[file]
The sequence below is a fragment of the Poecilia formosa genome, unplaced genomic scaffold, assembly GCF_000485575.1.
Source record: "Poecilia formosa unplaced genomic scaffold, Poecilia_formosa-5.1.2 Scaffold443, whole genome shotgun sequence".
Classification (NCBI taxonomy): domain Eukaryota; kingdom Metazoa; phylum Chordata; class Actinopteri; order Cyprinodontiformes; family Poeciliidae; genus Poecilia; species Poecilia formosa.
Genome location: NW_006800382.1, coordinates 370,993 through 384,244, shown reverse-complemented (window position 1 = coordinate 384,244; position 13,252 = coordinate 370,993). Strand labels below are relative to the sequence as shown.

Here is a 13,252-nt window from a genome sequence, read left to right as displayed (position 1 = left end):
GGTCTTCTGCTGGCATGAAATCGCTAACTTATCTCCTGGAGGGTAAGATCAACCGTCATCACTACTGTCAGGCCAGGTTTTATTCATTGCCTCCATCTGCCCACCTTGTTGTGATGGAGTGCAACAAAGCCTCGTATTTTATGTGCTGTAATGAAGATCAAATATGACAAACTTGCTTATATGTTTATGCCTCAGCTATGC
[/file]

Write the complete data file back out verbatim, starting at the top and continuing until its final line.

The sequence below is a fragment of the Poecilia formosa genome, unplaced genomic scaffold, assembly GCF_000485575.1.
Source record: "Poecilia formosa unplaced genomic scaffold, Poecilia_formosa-5.1.2 Scaffold443, whole genome shotgun sequence".
Classification (NCBI taxonomy): domain Eukaryota; kingdom Metazoa; phylum Chordata; class Actinopteri; order Cyprinodontiformes; family Poeciliidae; genus Poecilia; species Poecilia formosa.
Genome location: NW_006800382.1, coordinates 370,993 through 384,244, shown reverse-complemented (window position 1 = coordinate 384,244; position 13,252 = coordinate 370,993). Strand labels below are relative to the sequence as shown.

Here is a 13,252-nt window from a genome sequence, read left to right as displayed (position 1 = left end):
GGTCTTCTGCTGGCATGAAATCGCTAACTTATCTCCTGGAGGGTAAGATCAACCGTCATCACTACTGTCAGGCCAGGTTTTATTCATTGCCTCCATCTGCCCACCTTGTTGTGATGGAGTGCAACAAAGCCTCGTATTTTATGTGCTGTAATGAAGATCAAATATGACAAACTTGCTTATATGTTTATGCCTCAGCTATGC